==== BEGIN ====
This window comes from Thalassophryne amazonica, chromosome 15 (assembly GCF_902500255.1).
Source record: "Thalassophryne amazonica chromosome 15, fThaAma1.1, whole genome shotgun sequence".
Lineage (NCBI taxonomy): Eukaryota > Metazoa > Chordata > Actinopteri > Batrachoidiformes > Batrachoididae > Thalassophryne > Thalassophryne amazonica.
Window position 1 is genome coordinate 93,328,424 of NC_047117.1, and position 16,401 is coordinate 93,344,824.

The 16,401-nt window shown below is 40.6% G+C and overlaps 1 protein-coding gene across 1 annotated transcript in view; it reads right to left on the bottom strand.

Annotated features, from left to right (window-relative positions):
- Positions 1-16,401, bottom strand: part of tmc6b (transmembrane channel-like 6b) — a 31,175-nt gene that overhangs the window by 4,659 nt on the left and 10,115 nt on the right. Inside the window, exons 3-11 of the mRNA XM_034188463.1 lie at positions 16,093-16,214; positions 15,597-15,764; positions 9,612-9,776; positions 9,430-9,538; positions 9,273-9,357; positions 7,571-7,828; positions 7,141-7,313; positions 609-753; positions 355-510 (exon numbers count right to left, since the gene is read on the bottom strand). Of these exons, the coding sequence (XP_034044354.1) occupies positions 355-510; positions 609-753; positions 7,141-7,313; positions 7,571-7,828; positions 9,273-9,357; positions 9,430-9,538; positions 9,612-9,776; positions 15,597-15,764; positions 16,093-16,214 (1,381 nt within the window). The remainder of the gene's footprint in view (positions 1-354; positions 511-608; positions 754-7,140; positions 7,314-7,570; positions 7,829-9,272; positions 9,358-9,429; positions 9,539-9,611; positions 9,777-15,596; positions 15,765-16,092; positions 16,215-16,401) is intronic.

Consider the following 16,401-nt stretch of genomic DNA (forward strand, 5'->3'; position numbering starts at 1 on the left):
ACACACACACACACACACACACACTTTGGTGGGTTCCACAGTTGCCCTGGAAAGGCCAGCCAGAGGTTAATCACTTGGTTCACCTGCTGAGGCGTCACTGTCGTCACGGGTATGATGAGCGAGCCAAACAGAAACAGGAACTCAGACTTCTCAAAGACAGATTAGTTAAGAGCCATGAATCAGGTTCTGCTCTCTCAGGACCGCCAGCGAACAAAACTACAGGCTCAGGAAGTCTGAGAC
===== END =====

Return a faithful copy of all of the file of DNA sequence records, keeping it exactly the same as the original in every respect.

This window comes from Thalassophryne amazonica, chromosome 15 (assembly GCF_902500255.1).
Source record: "Thalassophryne amazonica chromosome 15, fThaAma1.1, whole genome shotgun sequence".
Lineage (NCBI taxonomy): Eukaryota > Metazoa > Chordata > Actinopteri > Batrachoidiformes > Batrachoididae > Thalassophryne > Thalassophryne amazonica.
Window position 1 is genome coordinate 93,328,424 of NC_047117.1, and position 16,401 is coordinate 93,344,824.

The 16,401-nt window shown below is 40.6% G+C and overlaps 1 protein-coding gene across 1 annotated transcript in view; it reads right to left on the bottom strand.

Annotated features, from left to right (window-relative positions):
- Positions 1-16,401, bottom strand: part of tmc6b (transmembrane channel-like 6b) — a 31,175-nt gene that overhangs the window by 4,659 nt on the left and 10,115 nt on the right. Inside the window, exons 3-11 of the mRNA XM_034188463.1 lie at positions 16,093-16,214; positions 15,597-15,764; positions 9,612-9,776; positions 9,430-9,538; positions 9,273-9,357; positions 7,571-7,828; positions 7,141-7,313; positions 609-753; positions 355-510 (exon numbers count right to left, since the gene is read on the bottom strand). Of these exons, the coding sequence (XP_034044354.1) occupies positions 355-510; positions 609-753; positions 7,141-7,313; positions 7,571-7,828; positions 9,273-9,357; positions 9,430-9,538; positions 9,612-9,776; positions 15,597-15,764; positions 16,093-16,214 (1,381 nt within the window). The remainder of the gene's footprint in view (positions 1-354; positions 511-608; positions 754-7,140; positions 7,314-7,570; positions 7,829-9,272; positions 9,358-9,429; positions 9,539-9,611; positions 9,777-15,596; positions 15,765-16,092; positions 16,215-16,401) is intronic.

Consider the following 16,401-nt stretch of genomic DNA (forward strand, 5'->3'; position numbering starts at 1 on the left):
ACACACACACACACACACACACACTTTGGTGGGTTCCACAGTTGCCCTGGAAAGGCCAGCCAGAGGTTAATCACTTGGTTCACCTGCTGAGGCGTCACTGTCGTCACGGGTATGATGAGCGAGCCAAACAGAAACAGGAACTCAGACTTCTCAAAGACAGATTAGTTAAGAGCCATGAATCAGGTTCTGCTCTCTCAGGACCGCCAGCGAACAAAACTACAGGCTCAGGAAGTCTGAGAC